There’s little doubt that logistics costs, driven by things such as the capacity crunch, a modestly growing economy, and rising consumer demand to get freight faster, is getting more expensive. However, that doesn’t mean that shippers around North America need to give in to the inevitablity of rising logistics costs.
Thoughts on How to Battle Seemingly Ever Rising Logistics Costs
Earlier this summer, the Council of Supply Chain Management Professionals released its 24th annual State of Logistics Report. According to the CSCMP report, authored and driven by by Rosalyn Wilson, the cost of US business logistics costs rose $43 billion, or 3.4 percent in 2012 to $1.33 trillion. Inventory carrying costs rose 4%, warehousing costs increased by 7.6&, trucking costs increased by 2.9%, and rail transport costs rose 4.9%. Although business logistics costs stayed at 8.5 percent of US GDP from 2011 to 2012, the report’s bottom line is that prospects for growth in the sector are likely to be limited at least through 2015.
Though the “State of Logistics” report paints a subdued outlook on logistics costs, shippers and logistics service providers alike can win in the fight against expected rises in logistics costs by employing the principles of lean, six sigma, operational excellence, and by focusing on the soft logistics costs such as process improvement, resources needed to manage logistics costs by outsourcing, and a bevvy of other ways to better control facets of the logistics arena such as inbound freight management. There are several opportunities for logistics professionals to buck the trend and reduce logistics costs, while improving their expertise and responsiveness to changing customer demand.
Battling Logistics Costs by Looking at Managing Transportation Better
For example, to combat rising transportation costs, centralizing purchasing and leveraging volumes are among the most basic, yet fruitful, approaches. Whether you have two facilities or two hundred, if you do not have a standardized corporate process for managing your transportation requirements, you are wasting the chance to use your corporate buying power to get the best rates from carriers.
If you are not using technology such as a transportation management system, you are unlikely able to understand your own buying of transportation accurately enough to make a decision on who is the best carrier for your freight per lane. Additionally, when you are not able to accurately know your own freight data, you are challenged when it comes time to negotiate rates as you are not as educated.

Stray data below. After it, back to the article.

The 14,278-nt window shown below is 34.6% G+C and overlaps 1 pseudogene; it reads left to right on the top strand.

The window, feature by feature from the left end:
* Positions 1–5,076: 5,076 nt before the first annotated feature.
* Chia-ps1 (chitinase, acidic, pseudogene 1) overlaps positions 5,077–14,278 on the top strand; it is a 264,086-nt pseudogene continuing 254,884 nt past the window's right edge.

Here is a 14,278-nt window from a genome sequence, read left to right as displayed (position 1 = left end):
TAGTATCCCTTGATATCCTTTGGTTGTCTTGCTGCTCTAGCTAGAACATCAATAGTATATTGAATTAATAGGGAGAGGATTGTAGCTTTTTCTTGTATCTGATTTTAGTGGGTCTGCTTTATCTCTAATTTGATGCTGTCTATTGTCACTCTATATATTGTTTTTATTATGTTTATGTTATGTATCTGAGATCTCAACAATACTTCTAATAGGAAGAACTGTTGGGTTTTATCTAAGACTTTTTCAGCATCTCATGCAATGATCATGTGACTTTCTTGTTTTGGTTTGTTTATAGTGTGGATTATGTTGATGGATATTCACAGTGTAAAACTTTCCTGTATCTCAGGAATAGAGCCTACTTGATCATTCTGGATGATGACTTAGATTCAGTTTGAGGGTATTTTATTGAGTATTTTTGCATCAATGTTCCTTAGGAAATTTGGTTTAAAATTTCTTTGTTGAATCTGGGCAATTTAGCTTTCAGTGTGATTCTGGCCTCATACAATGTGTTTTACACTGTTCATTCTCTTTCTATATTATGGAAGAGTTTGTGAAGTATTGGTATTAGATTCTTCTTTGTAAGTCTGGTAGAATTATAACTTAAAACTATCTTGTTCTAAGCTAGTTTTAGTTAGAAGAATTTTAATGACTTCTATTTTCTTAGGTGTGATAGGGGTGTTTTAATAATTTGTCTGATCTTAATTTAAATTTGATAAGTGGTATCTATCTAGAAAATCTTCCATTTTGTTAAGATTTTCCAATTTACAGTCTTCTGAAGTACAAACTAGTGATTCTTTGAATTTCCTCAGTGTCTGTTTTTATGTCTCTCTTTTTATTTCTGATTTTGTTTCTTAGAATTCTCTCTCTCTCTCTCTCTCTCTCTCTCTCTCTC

Further driving up logistics costs is inefficient processing of your freight and the additional areas such as accounting and claims you need to manage. If you are not able to easily manage transportation effectively because you are trying to do so via manual methods such as getting paper invoices, or having to keep everything on a spreadsheet, you are experiencing quite a lot of drain on valuable resources you would otherwise avoid with a good TMS.
Can you imagine not having the ability to match up what you were quoted from the carrier to what the bill actually says if you don’t use an efficient piece of technology such as a TMS? Ask yourself, “How much money am I leaving on the table by not auditing my freight invoices effectively and accurately?” A reliable TMS will automatically do this, and if you use a freight management company they too can audit your freight invoices.
What about Warehousing to Combat Increasing Logistics Costs?
With warehousing, improving productivity and efficiency in your receiving and put-away processes can go a long way in helping to reduce logistics costs. One of the best means to do this is by increasing electronic advance ship notification requirements with customers and suppliers. Again, if you employ a TMS, automatic notifications will come standard. More timely and complete advance ship notifications can give your organization better insight into what workload coming, enabling you be more effective in your inventory planning and to streamline the inbound flow of goods.
It is proven that smaller companies must do everything they can to compete with larger competitors when it comes to logistics costs in order to grow. Smaller companies with limited resources, which, according to the Davis Logistics and Cost Service database from Establish Inc., continue to have higher logistics costs than their larger competitors, have the potential to operate at world-class levels.
What are some strategies and tactics or creative lean strategies you have employed within your logistics operations to combat logistics costs yourself? Let us know in the comments section below!